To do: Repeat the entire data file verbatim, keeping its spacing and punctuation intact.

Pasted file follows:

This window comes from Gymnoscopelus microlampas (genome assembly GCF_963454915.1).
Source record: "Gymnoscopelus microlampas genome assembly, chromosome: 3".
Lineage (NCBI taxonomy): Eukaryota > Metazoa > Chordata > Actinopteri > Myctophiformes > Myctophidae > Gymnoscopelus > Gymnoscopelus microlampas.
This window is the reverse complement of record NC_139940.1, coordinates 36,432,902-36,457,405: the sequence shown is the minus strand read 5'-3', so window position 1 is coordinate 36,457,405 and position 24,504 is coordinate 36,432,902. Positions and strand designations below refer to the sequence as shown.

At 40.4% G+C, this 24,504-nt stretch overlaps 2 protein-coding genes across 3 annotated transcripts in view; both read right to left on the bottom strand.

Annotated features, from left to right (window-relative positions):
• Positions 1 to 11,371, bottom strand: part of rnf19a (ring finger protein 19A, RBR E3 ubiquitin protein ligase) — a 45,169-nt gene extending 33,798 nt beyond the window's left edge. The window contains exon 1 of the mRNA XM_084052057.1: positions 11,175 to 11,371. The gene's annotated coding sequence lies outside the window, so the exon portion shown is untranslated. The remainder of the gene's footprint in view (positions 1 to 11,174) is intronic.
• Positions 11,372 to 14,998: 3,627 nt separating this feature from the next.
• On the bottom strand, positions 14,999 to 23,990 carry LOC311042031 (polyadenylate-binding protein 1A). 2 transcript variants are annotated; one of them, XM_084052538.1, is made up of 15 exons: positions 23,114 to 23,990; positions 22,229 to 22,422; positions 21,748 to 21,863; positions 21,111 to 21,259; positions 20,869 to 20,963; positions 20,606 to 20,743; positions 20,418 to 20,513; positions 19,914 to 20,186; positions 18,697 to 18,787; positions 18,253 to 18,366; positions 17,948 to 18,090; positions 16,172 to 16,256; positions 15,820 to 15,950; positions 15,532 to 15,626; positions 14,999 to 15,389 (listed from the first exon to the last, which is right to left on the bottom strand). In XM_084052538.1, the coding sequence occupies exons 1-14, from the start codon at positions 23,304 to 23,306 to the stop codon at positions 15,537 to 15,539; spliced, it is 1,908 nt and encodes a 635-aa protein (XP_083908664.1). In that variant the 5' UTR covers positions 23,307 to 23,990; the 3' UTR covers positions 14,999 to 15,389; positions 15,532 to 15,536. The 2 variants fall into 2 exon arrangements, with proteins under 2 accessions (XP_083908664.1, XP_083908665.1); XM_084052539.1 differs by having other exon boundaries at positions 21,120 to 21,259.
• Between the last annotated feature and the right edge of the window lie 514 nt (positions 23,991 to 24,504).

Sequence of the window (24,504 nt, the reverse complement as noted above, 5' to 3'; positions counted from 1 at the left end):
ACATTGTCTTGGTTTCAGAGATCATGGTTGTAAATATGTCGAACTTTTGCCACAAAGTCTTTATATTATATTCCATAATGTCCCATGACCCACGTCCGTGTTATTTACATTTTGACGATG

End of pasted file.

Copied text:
This window comes from Gymnoscopelus microlampas (genome assembly GCF_963454915.1).
Source record: "Gymnoscopelus microlampas genome assembly, chromosome: 3".
Lineage (NCBI taxonomy): Eukaryota > Metazoa > Chordata > Actinopteri > Myctophiformes > Myctophidae > Gymnoscopelus > Gymnoscopelus microlampas.
This window is the reverse complement of record NC_139940.1, coordinates 36,432,902-36,457,405: the sequence shown is the minus strand read 5'-3', so window position 1 is coordinate 36,457,405 and position 24,504 is coordinate 36,432,902. Positions and strand designations below refer to the sequence as shown.

At 40.4% G+C, this 24,504-nt stretch overlaps 2 protein-coding genes across 3 annotated transcripts in view; both read right to left on the bottom strand.

Annotated features, from left to right (window-relative positions):
• Positions 1 to 11,371, bottom strand: part of rnf19a (ring finger protein 19A, RBR E3 ubiquitin protein ligase) — a 45,169-nt gene extending 33,798 nt beyond the window's left edge. The window contains exon 1 of the mRNA XM_084052057.1: positions 11,175 to 11,371. The gene's annotated coding sequence lies outside the window, so the exon portion shown is untranslated. The remainder of the gene's footprint in view (positions 1 to 11,174) is intronic.
• Positions 11,372 to 14,998: 3,627 nt separating this feature from the next.
• On the bottom strand, positions 14,999 to 23,990 carry LOC311042031 (polyadenylate-binding protein 1A). 2 transcript variants are annotated; one of them, XM_084052538.1, is made up of 15 exons: positions 23,114 to 23,990; positions 22,229 to 22,422; positions 21,748 to 21,863; positions 21,111 to 21,259; positions 20,869 to 20,963; positions 20,606 to 20,743; positions 20,418 to 20,513; positions 19,914 to 20,186; positions 18,697 to 18,787; positions 18,253 to 18,366; positions 17,948 to 18,090; positions 16,172 to 16,256; positions 15,820 to 15,950; positions 15,532 to 15,626; positions 14,999 to 15,389 (listed from the first exon to the last, which is right to left on the bottom strand). In XM_084052538.1, the coding sequence occupies exons 1-14, from the start codon at positions 23,304 to 23,306 to the stop codon at positions 15,537 to 15,539; spliced, it is 1,908 nt and encodes a 635-aa protein (XP_083908664.1). In that variant the 5' UTR covers positions 23,307 to 23,990; the 3' UTR covers positions 14,999 to 15,389; positions 15,532 to 15,536. The 2 variants fall into 2 exon arrangements, with proteins under 2 accessions (XP_083908664.1, XP_083908665.1); XM_084052539.1 differs by having other exon boundaries at positions 21,120 to 21,259.
• Between the last annotated feature and the right edge of the window lie 514 nt (positions 23,991 to 24,504).

Sequence of the window (24,504 nt, the reverse complement as noted above, 5' to 3'; positions counted from 1 at the left end):
ACATTGTCTTGGTTTCAGAGATCATGGTTGTAAATATGTCGAACTTTTGCCACAAAGTCTTTATATTATATTCCATAATGTCCCATGACCCACGTCCGTGTTATTTACATTTTGACGATG